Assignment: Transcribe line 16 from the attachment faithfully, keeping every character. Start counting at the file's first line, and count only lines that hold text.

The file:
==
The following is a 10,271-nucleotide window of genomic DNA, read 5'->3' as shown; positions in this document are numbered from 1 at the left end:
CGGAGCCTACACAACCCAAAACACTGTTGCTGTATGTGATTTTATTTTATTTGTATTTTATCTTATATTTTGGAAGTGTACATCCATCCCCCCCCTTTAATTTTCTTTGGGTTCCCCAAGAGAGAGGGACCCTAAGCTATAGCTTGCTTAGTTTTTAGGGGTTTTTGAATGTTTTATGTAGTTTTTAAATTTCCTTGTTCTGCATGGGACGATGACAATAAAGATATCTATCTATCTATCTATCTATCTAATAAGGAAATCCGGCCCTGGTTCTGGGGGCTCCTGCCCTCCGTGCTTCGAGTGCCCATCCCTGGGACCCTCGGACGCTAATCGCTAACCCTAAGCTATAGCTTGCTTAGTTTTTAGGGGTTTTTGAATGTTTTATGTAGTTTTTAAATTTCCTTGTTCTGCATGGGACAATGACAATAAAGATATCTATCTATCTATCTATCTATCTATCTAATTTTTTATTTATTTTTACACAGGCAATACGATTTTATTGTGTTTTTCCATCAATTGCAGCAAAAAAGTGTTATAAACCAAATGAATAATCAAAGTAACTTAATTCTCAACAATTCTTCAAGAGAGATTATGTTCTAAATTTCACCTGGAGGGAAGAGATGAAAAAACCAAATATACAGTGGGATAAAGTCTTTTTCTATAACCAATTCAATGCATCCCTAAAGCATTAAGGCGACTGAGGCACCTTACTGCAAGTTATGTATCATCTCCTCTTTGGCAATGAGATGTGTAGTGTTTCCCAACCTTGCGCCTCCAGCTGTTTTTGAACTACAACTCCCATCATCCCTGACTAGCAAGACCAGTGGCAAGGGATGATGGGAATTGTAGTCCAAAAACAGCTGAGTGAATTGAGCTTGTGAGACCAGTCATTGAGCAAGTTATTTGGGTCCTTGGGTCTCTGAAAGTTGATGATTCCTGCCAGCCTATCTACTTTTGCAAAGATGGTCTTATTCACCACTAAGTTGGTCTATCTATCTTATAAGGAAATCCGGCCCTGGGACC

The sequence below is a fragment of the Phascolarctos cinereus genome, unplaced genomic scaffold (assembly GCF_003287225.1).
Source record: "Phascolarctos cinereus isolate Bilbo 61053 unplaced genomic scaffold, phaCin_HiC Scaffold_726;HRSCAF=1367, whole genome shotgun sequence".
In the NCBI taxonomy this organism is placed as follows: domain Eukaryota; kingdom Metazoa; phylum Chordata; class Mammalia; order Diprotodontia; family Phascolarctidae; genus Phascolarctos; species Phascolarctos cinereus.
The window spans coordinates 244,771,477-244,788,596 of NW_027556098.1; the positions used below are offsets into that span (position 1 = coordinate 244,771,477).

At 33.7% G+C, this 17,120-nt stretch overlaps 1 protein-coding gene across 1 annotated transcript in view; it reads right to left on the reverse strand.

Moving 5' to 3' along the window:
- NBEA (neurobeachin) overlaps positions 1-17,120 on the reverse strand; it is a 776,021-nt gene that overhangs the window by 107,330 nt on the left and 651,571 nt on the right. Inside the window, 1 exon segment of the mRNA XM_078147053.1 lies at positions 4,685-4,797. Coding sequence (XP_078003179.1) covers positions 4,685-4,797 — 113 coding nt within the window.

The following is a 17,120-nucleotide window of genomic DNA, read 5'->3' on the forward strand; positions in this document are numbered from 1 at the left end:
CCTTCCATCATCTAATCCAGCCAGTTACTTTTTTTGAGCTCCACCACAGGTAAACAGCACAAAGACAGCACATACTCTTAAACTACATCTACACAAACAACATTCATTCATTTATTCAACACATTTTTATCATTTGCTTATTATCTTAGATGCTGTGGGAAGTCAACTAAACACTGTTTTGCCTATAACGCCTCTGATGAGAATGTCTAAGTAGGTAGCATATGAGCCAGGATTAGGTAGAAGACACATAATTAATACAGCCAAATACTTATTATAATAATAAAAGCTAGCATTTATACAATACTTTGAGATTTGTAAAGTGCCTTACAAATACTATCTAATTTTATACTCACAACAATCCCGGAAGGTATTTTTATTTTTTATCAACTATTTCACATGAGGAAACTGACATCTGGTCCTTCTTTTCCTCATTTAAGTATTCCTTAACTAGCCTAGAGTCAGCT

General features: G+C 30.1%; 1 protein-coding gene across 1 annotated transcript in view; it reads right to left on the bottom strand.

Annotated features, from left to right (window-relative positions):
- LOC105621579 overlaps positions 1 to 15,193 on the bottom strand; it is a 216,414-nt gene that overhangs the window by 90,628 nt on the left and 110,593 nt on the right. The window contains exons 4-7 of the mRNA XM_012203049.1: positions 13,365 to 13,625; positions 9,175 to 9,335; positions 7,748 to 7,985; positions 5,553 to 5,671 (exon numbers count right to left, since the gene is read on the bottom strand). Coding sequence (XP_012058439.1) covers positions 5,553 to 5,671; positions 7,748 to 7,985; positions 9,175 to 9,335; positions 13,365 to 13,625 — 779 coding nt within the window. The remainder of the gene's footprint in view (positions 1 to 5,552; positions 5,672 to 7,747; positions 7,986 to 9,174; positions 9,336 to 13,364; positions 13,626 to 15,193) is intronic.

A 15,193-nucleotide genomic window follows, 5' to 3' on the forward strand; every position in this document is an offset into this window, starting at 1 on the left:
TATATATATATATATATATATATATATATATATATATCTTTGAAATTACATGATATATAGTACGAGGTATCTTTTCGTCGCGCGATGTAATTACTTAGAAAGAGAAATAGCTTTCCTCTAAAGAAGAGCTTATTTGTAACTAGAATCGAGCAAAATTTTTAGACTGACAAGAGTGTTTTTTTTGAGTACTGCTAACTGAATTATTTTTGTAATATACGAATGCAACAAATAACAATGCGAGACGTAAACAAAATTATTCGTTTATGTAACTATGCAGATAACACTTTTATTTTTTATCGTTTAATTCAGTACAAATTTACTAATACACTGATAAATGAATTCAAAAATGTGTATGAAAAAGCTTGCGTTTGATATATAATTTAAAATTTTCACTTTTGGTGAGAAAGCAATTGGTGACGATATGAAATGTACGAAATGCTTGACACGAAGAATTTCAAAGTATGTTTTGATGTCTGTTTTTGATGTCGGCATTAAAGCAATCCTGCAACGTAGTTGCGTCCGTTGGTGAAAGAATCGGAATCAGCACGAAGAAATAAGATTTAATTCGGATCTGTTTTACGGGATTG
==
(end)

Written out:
TATATATATATATATATATATATATATATATATATATCTTTGAAATTACATGATATATAGTACGAGGTATCTTTTCGTCGCGCGATGTAATTACTTAGAAAGAGAAATAGCTTTCCTCTAAAGAAGAGCTTATTTGTAACTAGAATCGAGCAAAATTTTTAGACTGACAAGAGTGTTTTTTTTGAGTACTGCTAACTGAATTATTTTTGTAATATACGAATGCAACAAATAACAATGCGAGACGTAAACAAAATTATTCGTTTATGTAACTATGCAGATAACACTTTTATTTTTTATCGTTTAATTCAGTACAAATTTACTAATACACTGATAAATGAATTCAAAAATGTGTATGAAAAAGCTTGCGTTTGATATATAATTTAAAATTTTCACTTTTGGTGAGAAAGCAATTGGTGACGATATGAAATGTACGAAATGCTTGACACGAAGAATTTCAAAGTATGTTTTGATGTCTGTTTTTGATGTCGGCATTAAAGCAATCCTGCAACGTAGTTGCGTCCGTTGGTGAAAGAATCGGAATCAGCACGAAGAAATAAGATTTAATTCGGATCTGTTTTACGGGATTG